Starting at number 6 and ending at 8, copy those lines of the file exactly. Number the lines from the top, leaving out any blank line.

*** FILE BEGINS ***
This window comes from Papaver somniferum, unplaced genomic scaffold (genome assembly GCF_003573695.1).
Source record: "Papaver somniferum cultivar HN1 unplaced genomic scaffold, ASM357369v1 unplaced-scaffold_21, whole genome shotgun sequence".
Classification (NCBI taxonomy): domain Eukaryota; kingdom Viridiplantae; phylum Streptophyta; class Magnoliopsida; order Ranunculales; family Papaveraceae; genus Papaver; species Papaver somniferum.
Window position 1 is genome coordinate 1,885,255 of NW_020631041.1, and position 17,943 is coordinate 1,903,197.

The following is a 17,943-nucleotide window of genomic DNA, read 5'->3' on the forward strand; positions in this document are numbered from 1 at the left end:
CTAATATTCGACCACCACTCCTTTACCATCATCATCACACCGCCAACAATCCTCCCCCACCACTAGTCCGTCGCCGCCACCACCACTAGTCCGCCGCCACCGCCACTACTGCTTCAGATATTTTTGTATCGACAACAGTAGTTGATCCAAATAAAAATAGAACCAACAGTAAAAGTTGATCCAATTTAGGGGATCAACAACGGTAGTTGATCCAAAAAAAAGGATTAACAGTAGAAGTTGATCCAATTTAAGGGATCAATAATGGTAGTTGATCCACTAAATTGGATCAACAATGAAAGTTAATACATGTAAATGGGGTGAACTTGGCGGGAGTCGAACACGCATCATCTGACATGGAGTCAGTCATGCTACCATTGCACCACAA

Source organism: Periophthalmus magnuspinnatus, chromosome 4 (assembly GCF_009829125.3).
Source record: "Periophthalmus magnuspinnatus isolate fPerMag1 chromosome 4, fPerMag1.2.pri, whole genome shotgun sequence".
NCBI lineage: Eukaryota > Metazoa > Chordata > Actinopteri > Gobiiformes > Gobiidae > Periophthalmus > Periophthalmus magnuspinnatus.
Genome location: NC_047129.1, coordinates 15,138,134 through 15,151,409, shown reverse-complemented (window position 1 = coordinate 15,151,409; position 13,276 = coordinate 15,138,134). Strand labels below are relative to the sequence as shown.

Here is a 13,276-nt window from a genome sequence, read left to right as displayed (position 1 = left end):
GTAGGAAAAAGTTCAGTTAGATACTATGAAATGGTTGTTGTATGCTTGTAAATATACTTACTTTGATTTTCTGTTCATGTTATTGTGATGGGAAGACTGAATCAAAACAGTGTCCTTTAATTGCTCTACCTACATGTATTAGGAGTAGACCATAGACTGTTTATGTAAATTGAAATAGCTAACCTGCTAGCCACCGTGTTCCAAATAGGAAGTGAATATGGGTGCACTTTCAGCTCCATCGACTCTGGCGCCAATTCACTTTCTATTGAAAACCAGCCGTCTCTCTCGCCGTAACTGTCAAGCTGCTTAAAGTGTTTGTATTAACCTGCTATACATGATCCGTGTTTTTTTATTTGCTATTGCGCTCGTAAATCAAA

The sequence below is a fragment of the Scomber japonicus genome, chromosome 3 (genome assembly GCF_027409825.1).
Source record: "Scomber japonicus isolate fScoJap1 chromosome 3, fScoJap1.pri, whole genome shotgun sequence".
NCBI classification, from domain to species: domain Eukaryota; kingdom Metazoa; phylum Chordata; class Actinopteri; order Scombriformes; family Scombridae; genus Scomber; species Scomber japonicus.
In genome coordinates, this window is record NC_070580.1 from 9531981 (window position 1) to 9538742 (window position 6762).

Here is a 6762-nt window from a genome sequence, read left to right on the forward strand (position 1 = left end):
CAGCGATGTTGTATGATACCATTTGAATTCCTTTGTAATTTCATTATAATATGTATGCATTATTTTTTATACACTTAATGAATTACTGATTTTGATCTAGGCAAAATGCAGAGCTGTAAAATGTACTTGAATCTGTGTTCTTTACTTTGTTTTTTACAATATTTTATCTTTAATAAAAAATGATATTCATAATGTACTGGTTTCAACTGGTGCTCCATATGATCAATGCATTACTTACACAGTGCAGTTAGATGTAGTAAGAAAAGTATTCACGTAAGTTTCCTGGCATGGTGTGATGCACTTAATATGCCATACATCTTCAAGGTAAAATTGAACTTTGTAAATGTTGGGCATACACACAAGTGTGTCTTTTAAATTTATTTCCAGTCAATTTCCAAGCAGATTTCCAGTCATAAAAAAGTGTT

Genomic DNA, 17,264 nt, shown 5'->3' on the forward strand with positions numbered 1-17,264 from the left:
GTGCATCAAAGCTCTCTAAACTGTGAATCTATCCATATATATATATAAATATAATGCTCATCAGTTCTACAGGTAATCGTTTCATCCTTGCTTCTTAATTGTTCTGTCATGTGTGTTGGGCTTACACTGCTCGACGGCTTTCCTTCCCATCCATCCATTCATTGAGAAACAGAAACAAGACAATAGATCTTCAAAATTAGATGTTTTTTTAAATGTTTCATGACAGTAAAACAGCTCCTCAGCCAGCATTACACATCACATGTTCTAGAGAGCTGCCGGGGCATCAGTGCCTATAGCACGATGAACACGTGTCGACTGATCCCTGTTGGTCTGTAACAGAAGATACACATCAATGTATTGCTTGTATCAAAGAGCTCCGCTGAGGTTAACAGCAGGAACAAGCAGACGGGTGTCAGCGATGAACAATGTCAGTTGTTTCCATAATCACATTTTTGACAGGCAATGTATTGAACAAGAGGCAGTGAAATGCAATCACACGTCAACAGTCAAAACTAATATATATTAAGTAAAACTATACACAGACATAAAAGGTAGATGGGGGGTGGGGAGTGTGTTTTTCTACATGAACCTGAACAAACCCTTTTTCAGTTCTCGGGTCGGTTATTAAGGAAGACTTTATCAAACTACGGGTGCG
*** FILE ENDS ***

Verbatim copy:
CTAATATTCGACCACCACTCCTTTACCATCATCATCACACCGCCAACAATCCTCCCCCACCACTAGTCCGTCGCCGCCACCACCACTAGTCCGCCGCCACCGCCACTACTGCTTCAGATATTTTTGTATCGACAACAGTAGTTGATCCAAATAAAAATAGAACCAACAGTAAAAGTTGATCCAATTTAGGGGATCAACAACGGTAGTTGATCCAAAAAAAAGGATTAACAGTAGAAGTTGATCCAATTTAAGGGATCAATAATGGTAGTTGATCCACTAAATTGGATCAACAATGAAAGTTAATACATGTAAATGGGGTGAACTTGGCGGGAGTCGAACACGCATCATCTGACATGGAGTCAGTCATGCTACCATTGCACCACAA

Source organism: Periophthalmus magnuspinnatus, chromosome 4 (assembly GCF_009829125.3).
Source record: "Periophthalmus magnuspinnatus isolate fPerMag1 chromosome 4, fPerMag1.2.pri, whole genome shotgun sequence".